The class of 2020 talk quarantine, virtual college and dealing with unknowns

The students from Cliffside Park High School in New Jersey, just 10 miles from the early epi-center of New York City, experienced an unprecedented senior year, many students affected by the coronavirus early on. Wanting to find a way for their unique experiences to be heard, High School English teacher Shawn Adler tasked his students with writing and publishing a book called ‘The Class of Covid-19: Insights from the Inside’, consisting entirely of personal stories and essays about their pandemic experiences. The book is not available for purchase on Amazon. “We have stories about prom, we have stories about addiction, we have stories about death, about students catching COVID,” Adler shares, “Stories about students who have experienced mental illness, students who have gone through not simply anxiety and panic attacks, but a real depression as well, and are vulnerable and are sharing that story.” After experiencing the loss of senior year, now the students face the unknowns of their freshman year of college. “I’m going to Marist College, and as of right now they say we’re going for in-person learning, so I am dorming,” a student explains. “We have to wear masks to class, the class sizes are going to be cut in half, and we can’t have [outside visitors] come to our dorms.” Another student says, "We’re going to make the most of it, we have no other choice." While fearful of the future, Adler reminds his students, Llife is not what happens to you, it’s how you deal with what happens to you."

Video Transcript

ARIANNA KHELIL: As time passed by, I began really missing school. And I started realizing, like, wow, we're not going to go back to school. That's it for my senior year.

CARLOS MORENO: Nobody's ever gone through this. It's an understatement to say it was something new. It's gone-- nothing we can do about it now.


SHAWN ADLER: My name is Shawn Adler. I'm a high school English teacher in Cliffside Park, New Jersey. We were very early in the epi-center of the COVID plague. We went on remote learning on-- I believe the date was March 13.

We talked a lot about lost things. What does it mean to lose your senior year? As people started to get sick, and as people started dying, what does it mean to lose people? What does it mean to lose those that we love? And how do we deal with that?

So in the back of my mind, always was this idea, how could they let their voices be heard in a way that wasn't simply writing in a diary or writing for their teacher? The idea was, I want you to write your stories. I want them to be able to read your stories and know what it's like to be 18, to be 17 at this incredibly strange time. Each of these students are the only ones who could have written that story.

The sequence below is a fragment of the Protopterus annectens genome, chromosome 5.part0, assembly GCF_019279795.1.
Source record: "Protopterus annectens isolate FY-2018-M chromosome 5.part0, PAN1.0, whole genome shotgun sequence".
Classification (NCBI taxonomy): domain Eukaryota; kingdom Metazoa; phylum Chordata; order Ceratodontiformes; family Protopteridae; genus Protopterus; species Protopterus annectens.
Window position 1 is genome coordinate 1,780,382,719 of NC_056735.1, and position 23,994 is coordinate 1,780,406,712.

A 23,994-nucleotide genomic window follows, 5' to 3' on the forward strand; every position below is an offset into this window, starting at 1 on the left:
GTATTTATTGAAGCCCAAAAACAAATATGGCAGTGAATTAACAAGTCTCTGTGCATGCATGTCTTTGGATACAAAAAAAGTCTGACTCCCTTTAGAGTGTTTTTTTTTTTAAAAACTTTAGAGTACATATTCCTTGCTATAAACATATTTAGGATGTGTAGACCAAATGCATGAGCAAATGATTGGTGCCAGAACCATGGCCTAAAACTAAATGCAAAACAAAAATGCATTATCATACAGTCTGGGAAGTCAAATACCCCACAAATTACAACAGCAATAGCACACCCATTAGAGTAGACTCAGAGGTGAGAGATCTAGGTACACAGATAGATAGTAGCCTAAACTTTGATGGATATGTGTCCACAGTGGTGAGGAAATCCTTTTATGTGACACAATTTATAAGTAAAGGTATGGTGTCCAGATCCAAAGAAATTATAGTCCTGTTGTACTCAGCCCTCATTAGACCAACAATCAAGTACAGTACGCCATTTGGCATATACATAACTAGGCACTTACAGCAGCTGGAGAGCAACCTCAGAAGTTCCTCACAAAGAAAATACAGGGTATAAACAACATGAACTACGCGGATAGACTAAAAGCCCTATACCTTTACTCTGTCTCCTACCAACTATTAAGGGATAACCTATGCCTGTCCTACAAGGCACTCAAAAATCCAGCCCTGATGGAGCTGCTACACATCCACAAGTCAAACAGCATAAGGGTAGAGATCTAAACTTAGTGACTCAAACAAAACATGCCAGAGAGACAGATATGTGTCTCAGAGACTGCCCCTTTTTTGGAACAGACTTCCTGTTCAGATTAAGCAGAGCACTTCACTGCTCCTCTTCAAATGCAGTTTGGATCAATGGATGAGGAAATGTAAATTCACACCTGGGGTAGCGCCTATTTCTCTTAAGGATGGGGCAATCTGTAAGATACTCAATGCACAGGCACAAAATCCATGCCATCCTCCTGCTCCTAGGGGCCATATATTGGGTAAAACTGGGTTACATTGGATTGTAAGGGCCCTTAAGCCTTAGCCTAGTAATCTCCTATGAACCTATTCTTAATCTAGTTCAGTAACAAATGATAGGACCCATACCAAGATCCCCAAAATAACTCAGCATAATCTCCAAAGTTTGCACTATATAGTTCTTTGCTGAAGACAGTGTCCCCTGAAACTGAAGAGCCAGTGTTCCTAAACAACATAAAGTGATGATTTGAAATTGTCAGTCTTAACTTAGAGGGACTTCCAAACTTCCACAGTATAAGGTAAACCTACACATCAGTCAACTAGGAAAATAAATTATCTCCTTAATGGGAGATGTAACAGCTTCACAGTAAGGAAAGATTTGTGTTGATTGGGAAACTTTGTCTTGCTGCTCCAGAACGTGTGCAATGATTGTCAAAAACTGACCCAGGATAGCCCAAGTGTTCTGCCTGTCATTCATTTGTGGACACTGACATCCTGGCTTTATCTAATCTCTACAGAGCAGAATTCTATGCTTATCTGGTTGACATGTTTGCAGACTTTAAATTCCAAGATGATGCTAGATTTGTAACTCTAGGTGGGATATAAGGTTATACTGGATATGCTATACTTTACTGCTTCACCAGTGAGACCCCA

ARIANNA KHELIL: I was really excited because it was a way to get my feelings out. So I did write up a little bit about my dad. He has heart problems. So we were in and out of the hospital in Mount Sinai. It was during the peak of the virus.

We were all scared because we weren't even allowed to be in there with him. He had to get heart surgery all alone. You know, is he going to get the virus? Is he going to be exposed to the virus because of the other patients around him?

CARLOS MORENO: It gave us all a sense of what everybody else was going through. Nobody's going through the same exact thing. Everybody's story is going to be different.

ARIANNA KHELIL: People were texting me asking, you know, how my dad's doing. So it was really nice knowing that my peers cared for me and that I wasn't alone in this.

SHAWN ADLER: Hopefully, they learned that when we speak these vulnerabilities, and we speak these truths, and when we speak these anxieties, we are not alone.

CARLOS MORENO: It was just-- it was quite the experience.


ARIANNA KHELIL: I am going to Marist College. As of right now they said we are going for in-person learning. So I am dorming.

We have to wear masks to class. The class sizes are going to be cut in half. We can't have other people come into our dorms. We have to sign papers saying, you know, that we will follow the guidelines and everything. But I still feel like there will be kids that will not follow all the rules as they should be.

CARLOS MORENO: Next year I'm going to be attending Wagner College in Staten Island. I'm supposed to be playing football there. So we were supposed to move in next Wednesday. And that got pushed back.

Every day plans are changing. If the season's canceled I'm just going to be doing more on my learning from home. But if not, going to have to go to a socially distant school. We just have to. We have no other choice.

SHAWN ADLER: COVID cases are rising. We are not out of the woods yet. I don't know if I'm doing a remote learning. I don't know if I'm teaching in person. I don't know if it's a hybrid of those two things.

Certainly we have been told plans. But those plans change every day. I think one of the big lessons of the book is that life is not what happens to you. Life is about how you deal with what happens to you.

CARLOS MORENO: Nobody saw this coming. Nobody knew it was going to blow up into this. It's difficult. But it's what we have to do.

ARIANNA KHELIL: It's going to be very, very different. But I'm going to make the best out of it.